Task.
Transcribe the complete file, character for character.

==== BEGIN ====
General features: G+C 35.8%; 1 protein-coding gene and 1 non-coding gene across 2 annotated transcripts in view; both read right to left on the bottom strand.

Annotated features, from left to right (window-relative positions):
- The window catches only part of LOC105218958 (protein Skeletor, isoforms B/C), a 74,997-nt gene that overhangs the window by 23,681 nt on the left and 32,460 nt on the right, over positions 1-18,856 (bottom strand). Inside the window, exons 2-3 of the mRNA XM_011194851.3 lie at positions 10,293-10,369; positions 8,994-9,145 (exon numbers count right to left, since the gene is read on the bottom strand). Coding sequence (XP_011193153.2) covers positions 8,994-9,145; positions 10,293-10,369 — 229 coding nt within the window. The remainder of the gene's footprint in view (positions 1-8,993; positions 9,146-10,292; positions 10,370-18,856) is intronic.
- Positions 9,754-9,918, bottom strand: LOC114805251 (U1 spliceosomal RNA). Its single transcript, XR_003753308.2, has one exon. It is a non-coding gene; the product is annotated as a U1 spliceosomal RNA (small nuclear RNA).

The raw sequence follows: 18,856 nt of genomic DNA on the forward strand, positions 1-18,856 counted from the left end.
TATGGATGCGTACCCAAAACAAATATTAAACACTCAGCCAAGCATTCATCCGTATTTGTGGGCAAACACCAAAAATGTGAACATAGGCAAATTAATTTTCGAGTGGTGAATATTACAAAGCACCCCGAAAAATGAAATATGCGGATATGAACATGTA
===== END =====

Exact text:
General features: G+C 35.8%; 1 protein-coding gene and 1 non-coding gene across 2 annotated transcripts in view; both read right to left on the bottom strand.

Annotated features, from left to right (window-relative positions):
- The window catches only part of LOC105218958 (protein Skeletor, isoforms B/C), a 74,997-nt gene that overhangs the window by 23,681 nt on the left and 32,460 nt on the right, over positions 1-18,856 (bottom strand). Inside the window, exons 2-3 of the mRNA XM_011194851.3 lie at positions 10,293-10,369; positions 8,994-9,145 (exon numbers count right to left, since the gene is read on the bottom strand). Coding sequence (XP_011193153.2) covers positions 8,994-9,145; positions 10,293-10,369 — 229 coding nt within the window. The remainder of the gene's footprint in view (positions 1-8,993; positions 9,146-10,292; positions 10,370-18,856) is intronic.
- Positions 9,754-9,918, bottom strand: LOC114805251 (U1 spliceosomal RNA). Its single transcript, XR_003753308.2, has one exon. It is a non-coding gene; the product is annotated as a U1 spliceosomal RNA (small nuclear RNA).

The raw sequence follows: 18,856 nt of genomic DNA on the forward strand, positions 1-18,856 counted from the left end.
TATGGATGCGTACCCAAAACAAATATTAAACACTCAGCCAAGCATTCATCCGTATTTGTGGGCAAACACCAAAAATGTGAACATAGGCAAATTAATTTTCGAGTGGTGAATATTACAAAGCACCCCGAAAAATGAAATATGCGGATATGAACATGTA